Part 1 – The Assumptions
Uploading one’s consciousness into a computer is seen by many as an inevitable step in human evolution. It’s considered to be a means of achieving immortality and freeing our consciousnesses from the meaty, bone-bound prison currently encasing our substrate-neutral souls. This seems prima facie logically consistent and I am not disputing the possibility of this vision for the far distant future of humanity. However, I would like to counter some of the naïve assumptions that lead anyone to profit from claiming such an eventuality is close, or even that we have some idea of what needs to be accomplished scientifically to achieve it.
I think the most pernicious and obviously wrong assumption about the human brain is any comparison of it to a digital, serial computer. One line of reasoning, which asserts we are approaching computing power comparable to the human brain is almost absurd and displays a complete lack of understanding about how the brain operates. This is voiced most clearly by the futurist Ray Kurzweil in his book “The Age of Spiritual Machines.” On page 103, paragraph 2, he states:
“The human brain has about 100 billion neurons. With an estimated average of one thousand connections between each neuron and its neighbors, we have about 100 trillion connections, each capable of a simultaneous calculation ... (but) only 200 calculations per second.... With 100 trillion connections, each computing at 200 calculations per second, we get 20 million billion calculations per second. This is a conservatively high estimate.... In 1997, $2,000 of neural computer chips using only modest parallel processing could perform around 2 billion calculations per second.... This capacity will double every twelve months. Thus by the year 2020, it will have doubled about twenty-three times, resulting in a speed of about 20 million billion neural connection calculations per second, which is equal to the human brain.”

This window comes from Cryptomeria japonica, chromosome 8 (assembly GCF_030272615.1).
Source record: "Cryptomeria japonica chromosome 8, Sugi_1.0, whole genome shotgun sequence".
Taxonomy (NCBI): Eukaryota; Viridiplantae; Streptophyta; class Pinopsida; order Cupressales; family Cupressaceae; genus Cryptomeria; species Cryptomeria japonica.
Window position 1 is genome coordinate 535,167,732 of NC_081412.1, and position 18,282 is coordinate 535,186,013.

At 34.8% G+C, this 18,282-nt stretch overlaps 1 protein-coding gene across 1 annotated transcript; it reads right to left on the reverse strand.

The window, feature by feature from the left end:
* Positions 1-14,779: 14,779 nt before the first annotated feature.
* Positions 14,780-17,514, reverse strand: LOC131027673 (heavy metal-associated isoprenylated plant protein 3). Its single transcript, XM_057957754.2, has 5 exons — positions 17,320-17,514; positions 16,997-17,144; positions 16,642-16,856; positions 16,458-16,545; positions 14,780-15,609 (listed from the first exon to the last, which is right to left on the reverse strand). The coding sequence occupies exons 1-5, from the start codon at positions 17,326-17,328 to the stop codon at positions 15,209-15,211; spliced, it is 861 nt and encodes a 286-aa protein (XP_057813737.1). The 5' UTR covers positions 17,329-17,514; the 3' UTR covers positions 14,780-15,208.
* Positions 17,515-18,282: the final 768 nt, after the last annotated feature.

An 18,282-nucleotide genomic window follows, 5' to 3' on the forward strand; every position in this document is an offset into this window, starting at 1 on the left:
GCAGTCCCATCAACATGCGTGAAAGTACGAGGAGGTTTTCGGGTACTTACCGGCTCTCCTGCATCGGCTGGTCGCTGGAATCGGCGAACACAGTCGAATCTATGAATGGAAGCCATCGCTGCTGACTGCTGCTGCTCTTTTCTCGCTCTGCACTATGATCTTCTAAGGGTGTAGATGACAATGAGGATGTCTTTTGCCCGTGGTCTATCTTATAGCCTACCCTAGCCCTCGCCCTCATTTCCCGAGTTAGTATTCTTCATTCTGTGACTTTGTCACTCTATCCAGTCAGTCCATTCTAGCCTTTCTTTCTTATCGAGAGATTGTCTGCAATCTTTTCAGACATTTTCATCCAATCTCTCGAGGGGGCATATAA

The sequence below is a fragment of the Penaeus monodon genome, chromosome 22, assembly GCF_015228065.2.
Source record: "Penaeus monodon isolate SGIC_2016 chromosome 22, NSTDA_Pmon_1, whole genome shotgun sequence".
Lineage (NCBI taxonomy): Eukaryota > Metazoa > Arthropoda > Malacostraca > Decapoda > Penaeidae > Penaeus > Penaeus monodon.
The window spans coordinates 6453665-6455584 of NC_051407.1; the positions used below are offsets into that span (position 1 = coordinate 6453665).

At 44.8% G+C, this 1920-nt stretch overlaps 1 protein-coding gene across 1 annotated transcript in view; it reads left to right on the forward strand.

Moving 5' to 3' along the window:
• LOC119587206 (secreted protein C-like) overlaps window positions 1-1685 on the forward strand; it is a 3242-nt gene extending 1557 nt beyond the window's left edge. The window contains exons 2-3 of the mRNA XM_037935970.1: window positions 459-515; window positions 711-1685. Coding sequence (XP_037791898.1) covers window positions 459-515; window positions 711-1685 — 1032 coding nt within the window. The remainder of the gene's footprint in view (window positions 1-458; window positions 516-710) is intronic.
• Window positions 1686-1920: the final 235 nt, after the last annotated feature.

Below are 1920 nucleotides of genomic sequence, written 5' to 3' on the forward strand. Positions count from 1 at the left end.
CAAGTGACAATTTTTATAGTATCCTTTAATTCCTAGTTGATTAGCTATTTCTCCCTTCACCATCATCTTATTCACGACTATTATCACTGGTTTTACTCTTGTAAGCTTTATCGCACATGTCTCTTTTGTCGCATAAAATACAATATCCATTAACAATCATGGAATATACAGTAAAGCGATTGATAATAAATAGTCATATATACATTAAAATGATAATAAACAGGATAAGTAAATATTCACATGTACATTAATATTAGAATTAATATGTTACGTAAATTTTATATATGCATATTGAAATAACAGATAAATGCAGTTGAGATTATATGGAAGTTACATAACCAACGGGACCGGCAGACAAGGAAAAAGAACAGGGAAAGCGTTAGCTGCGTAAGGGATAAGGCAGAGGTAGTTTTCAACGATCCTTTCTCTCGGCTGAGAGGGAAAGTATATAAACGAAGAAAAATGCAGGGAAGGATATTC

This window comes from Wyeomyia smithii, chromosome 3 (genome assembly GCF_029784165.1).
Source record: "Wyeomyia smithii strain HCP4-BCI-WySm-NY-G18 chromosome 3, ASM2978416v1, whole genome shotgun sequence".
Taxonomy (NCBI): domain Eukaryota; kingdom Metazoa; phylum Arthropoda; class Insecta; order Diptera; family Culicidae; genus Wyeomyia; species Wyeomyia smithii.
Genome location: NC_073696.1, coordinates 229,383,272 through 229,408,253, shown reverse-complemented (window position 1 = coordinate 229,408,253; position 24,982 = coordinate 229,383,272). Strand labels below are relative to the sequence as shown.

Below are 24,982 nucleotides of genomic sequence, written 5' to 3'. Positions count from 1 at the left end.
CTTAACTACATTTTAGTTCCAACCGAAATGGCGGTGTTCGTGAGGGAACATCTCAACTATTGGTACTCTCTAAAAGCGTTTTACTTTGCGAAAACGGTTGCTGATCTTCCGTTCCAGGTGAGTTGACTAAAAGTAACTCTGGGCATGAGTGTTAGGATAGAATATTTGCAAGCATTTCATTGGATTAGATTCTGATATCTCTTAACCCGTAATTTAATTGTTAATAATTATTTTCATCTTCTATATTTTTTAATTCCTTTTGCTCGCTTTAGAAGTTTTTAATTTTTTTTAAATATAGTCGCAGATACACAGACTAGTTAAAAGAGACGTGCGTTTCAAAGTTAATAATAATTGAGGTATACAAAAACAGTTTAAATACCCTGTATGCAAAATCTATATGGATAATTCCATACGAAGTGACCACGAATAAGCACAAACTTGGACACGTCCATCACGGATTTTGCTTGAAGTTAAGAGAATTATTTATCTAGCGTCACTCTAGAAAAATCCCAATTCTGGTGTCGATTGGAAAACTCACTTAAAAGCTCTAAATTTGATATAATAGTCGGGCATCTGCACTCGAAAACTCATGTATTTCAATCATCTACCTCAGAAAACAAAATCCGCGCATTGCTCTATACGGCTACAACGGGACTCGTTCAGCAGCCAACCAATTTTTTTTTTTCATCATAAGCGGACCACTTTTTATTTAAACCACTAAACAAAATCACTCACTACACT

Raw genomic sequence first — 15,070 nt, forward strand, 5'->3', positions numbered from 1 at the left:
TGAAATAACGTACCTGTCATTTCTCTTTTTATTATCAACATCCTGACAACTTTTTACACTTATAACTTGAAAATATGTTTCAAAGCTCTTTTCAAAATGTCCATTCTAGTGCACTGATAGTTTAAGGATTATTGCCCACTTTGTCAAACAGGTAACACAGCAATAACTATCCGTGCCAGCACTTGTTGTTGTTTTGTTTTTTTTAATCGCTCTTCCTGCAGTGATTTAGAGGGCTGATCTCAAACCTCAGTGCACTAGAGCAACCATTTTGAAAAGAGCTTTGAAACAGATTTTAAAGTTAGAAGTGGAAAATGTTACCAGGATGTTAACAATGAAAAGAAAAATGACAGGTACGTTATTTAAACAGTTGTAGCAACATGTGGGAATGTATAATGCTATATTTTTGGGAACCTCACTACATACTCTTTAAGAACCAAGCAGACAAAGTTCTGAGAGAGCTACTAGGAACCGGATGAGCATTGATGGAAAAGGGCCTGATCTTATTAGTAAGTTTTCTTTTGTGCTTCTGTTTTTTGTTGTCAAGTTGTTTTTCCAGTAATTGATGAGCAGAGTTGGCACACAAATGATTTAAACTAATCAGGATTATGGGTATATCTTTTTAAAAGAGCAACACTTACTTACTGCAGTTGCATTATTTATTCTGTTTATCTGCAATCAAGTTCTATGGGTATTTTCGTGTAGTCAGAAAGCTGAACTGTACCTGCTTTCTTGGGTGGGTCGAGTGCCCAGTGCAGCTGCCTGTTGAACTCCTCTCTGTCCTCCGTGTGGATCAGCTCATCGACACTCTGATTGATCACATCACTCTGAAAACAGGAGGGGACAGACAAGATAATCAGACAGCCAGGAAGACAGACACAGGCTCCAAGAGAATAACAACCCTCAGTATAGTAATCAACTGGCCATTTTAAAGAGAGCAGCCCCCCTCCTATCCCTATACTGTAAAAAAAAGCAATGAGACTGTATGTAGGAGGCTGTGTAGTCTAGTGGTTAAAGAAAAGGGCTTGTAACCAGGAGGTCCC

A Spike is not a FLOP
To thoroughly discredit this foolish notion once and for all, let’s begin by looking at what’s actually being claimed and what some of the unspoken assumptions inherent in this argument are.
Assumption 1: A spike is in some way comparable to a FLOP.